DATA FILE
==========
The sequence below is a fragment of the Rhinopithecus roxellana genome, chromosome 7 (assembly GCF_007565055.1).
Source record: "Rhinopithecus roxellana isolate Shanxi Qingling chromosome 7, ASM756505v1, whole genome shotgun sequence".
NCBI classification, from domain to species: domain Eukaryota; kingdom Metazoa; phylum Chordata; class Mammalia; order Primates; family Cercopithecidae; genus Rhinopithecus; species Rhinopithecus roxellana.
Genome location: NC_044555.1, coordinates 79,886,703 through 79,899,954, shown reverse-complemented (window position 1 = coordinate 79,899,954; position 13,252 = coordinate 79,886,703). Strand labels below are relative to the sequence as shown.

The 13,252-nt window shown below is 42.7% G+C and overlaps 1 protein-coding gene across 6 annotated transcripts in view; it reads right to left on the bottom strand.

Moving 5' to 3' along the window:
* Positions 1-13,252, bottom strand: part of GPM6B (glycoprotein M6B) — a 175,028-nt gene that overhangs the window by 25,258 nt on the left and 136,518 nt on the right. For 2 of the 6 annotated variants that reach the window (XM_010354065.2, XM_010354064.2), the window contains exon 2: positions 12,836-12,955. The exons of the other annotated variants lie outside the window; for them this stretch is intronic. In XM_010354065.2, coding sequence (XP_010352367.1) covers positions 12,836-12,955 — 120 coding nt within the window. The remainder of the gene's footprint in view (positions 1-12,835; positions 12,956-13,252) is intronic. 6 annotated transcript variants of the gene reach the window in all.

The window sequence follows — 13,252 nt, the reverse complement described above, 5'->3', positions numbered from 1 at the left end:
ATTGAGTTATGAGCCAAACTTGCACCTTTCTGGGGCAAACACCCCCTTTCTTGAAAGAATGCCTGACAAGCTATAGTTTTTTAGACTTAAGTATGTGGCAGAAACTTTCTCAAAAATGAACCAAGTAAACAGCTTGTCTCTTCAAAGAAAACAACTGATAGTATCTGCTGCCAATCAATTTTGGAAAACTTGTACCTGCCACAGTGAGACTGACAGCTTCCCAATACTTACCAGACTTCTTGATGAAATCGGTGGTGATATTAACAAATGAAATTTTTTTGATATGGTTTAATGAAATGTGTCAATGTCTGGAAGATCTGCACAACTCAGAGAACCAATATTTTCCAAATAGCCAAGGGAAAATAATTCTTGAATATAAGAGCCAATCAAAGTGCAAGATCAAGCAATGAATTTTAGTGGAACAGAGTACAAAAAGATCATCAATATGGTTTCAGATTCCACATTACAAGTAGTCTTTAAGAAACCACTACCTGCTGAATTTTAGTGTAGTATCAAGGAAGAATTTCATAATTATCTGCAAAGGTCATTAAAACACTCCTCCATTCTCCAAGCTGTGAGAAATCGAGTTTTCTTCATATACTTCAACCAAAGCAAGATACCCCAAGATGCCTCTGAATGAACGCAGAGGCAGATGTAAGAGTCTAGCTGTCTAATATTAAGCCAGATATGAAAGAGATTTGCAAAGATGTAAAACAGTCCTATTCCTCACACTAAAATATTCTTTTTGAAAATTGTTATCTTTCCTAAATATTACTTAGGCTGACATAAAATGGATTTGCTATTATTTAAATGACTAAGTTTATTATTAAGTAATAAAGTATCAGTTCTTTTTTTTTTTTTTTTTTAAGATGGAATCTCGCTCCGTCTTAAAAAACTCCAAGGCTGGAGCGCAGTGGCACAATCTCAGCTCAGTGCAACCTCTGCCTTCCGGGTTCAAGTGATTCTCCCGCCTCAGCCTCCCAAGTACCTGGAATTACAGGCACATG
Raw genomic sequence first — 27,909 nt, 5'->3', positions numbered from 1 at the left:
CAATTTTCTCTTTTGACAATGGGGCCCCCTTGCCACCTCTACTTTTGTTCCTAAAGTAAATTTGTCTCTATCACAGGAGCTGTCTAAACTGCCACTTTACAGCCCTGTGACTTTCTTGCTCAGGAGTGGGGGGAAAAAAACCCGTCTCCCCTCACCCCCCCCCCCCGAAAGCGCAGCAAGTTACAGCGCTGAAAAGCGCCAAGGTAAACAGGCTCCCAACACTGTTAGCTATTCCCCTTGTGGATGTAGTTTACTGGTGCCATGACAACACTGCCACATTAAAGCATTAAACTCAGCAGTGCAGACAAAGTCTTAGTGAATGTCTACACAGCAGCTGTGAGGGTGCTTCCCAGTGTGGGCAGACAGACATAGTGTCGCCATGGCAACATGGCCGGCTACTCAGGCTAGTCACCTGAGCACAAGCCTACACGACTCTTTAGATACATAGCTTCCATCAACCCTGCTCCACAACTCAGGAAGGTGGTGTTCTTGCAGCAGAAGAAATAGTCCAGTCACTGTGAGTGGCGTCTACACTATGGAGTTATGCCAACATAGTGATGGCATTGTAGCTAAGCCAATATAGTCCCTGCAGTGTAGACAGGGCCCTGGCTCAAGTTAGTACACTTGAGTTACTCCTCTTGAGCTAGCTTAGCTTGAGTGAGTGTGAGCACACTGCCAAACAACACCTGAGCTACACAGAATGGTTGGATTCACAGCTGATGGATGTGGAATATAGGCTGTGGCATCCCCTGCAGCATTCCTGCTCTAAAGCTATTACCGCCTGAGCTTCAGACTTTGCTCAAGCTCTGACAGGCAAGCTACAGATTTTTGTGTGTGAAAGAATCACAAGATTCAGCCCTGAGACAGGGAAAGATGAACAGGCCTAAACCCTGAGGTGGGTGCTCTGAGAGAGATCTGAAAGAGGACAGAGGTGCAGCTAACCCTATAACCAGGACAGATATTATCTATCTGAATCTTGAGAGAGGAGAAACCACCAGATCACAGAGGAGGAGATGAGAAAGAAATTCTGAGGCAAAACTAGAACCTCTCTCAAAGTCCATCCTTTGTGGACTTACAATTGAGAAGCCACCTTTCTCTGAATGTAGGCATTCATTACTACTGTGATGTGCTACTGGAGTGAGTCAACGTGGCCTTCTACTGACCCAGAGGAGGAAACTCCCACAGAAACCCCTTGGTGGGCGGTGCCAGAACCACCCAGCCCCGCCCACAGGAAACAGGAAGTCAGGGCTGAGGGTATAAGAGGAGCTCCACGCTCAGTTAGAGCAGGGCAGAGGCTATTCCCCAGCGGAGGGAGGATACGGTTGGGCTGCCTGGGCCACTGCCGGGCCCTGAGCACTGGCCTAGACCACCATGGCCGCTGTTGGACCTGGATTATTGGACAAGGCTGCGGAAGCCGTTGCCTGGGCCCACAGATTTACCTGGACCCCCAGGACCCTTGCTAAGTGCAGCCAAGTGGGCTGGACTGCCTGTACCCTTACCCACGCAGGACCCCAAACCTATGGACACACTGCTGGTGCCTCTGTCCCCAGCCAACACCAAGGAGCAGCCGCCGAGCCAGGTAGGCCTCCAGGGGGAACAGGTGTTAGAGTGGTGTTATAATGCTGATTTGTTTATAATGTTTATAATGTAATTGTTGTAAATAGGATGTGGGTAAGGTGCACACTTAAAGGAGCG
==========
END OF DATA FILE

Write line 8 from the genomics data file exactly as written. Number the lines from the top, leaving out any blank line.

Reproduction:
The window sequence follows — 13,252 nt, the reverse complement described above, 5'->3', positions numbered from 1 at the left end: